Funding and Filibusters

Another Texan is monopolizing the Senate floor, but this time it isn’t a filibuster and I’m not inspired.

Starting on Tuesday afternoon, Senator Ted Cruz (R-TX) made a 21-hour speech against Obamacare, but it wasn’t a filibuster. It was long, he wasn’t allowed to sit or leave the floor, and he was passionate. So why is this not a filibuster?

Technically, Senator Cruz was not interfering with the Senate’s business. There was a vote at 1pm today to begin debate on the continuing resolution the House passed, and Ted Cruz had the floor until then. It would only be a filibuster if he had 41 Senators who would refuse to vote to proceed to debate. Majority Leader Reid had the 60 votes he needed to invoke cloture on the motion to proceed to debate of the continuing resolution, so Ted Cruz’s speech was merely grandstanding.

Cloture is a motion to end debate on a topic and needs the support of 60 Senators to pass. This particular cloture vote was used to signify that Senators wanted to proceed to debating the bill the House had passed. Basically, the Senate had to vote to end debate before they could have a debate.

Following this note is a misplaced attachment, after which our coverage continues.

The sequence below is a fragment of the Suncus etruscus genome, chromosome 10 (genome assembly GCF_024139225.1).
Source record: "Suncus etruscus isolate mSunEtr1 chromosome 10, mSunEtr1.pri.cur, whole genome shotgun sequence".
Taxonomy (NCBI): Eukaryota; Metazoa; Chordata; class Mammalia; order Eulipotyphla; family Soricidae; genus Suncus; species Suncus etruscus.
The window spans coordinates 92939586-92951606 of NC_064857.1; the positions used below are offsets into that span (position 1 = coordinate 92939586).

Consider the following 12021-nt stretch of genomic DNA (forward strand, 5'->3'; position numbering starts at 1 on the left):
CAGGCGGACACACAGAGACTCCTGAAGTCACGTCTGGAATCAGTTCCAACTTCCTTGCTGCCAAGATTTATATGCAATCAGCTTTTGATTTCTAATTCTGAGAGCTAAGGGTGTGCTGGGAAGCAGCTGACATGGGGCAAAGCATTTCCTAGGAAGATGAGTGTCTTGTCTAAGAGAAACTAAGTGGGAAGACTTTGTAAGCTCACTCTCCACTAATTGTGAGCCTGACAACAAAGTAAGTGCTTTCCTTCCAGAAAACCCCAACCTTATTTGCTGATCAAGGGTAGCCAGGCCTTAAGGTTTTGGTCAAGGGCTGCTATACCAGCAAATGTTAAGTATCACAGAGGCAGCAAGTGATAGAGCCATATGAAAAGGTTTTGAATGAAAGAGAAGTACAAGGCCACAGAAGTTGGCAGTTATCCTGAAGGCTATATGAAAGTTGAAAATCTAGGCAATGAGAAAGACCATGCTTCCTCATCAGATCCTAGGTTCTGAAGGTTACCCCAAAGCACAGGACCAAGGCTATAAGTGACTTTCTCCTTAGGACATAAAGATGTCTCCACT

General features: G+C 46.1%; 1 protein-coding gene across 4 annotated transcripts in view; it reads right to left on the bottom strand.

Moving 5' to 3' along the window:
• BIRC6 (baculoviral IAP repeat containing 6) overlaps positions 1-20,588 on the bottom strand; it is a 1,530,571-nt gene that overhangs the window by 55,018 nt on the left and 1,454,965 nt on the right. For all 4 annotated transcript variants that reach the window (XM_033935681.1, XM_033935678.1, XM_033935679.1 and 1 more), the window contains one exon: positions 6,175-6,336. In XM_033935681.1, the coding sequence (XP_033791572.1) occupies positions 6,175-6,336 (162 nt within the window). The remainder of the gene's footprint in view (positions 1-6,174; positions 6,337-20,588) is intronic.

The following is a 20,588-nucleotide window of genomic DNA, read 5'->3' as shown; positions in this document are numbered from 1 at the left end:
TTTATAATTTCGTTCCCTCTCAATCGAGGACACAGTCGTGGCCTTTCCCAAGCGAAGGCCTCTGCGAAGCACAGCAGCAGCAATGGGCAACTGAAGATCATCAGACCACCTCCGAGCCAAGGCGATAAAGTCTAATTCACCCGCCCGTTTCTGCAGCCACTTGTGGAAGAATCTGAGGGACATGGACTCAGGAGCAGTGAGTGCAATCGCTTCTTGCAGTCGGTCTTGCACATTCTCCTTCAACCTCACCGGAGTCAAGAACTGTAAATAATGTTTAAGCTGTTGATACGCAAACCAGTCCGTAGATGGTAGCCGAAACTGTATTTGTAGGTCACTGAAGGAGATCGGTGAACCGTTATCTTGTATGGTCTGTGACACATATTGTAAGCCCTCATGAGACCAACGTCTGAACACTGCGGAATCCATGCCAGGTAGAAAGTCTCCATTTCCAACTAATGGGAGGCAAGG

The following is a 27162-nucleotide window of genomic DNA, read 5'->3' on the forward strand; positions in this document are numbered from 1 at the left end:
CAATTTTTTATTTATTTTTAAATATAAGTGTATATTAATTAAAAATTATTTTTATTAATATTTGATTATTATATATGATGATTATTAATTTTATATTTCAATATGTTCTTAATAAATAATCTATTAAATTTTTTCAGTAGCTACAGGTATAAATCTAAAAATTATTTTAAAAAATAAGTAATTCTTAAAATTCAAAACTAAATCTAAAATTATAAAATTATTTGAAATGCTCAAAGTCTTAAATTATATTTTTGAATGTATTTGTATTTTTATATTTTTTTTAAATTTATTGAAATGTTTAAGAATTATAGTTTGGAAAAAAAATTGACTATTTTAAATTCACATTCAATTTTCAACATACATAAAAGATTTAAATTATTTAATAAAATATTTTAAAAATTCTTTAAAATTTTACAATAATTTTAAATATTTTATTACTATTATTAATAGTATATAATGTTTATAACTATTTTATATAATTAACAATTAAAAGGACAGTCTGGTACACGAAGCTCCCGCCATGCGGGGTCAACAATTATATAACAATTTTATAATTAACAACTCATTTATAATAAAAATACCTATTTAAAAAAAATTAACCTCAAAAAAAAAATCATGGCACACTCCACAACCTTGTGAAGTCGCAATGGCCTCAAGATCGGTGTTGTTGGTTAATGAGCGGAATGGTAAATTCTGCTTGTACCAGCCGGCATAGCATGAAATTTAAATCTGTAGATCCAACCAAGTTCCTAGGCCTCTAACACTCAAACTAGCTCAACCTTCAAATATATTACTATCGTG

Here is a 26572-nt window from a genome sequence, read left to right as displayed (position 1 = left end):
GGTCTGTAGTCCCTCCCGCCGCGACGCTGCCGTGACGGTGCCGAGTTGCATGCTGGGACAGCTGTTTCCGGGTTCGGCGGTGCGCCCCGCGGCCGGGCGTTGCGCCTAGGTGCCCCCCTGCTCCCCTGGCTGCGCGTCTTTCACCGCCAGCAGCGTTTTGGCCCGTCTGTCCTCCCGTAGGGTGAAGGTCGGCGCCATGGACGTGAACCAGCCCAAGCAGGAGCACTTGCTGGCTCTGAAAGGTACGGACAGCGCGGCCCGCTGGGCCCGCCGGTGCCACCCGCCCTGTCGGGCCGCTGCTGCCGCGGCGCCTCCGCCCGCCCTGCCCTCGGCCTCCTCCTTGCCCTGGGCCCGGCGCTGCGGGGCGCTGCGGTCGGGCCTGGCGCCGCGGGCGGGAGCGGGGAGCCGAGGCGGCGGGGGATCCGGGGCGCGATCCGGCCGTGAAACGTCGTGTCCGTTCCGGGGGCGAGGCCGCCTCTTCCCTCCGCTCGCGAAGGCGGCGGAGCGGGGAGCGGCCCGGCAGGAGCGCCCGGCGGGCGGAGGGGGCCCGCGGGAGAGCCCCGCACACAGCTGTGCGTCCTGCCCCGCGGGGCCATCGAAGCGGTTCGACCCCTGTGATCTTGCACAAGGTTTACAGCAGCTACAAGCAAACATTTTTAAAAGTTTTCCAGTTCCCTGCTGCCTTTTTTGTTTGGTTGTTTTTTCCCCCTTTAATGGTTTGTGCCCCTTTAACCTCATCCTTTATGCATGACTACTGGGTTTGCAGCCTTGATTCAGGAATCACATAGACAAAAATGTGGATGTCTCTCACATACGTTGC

After Senator Cruz’s marathon speech, the Senate voted to proceed to debate 100-0. Not only did Senator Cruz not prevent the Senate from voting to begin the debate, he voted to begin debate on the measure. The Senate now has 30 hours to debate the continuing resolution that will fund the government until mid-December before they vote on it. It is likely that the Democratic-majority Senate will strip the provision that defunds Obamacare. This means the bill will be sent back to the House for a final vote. It’s beginning to look like the vote to fund our government for another month and a half will come down to the wire.

First Published: September 25, 2013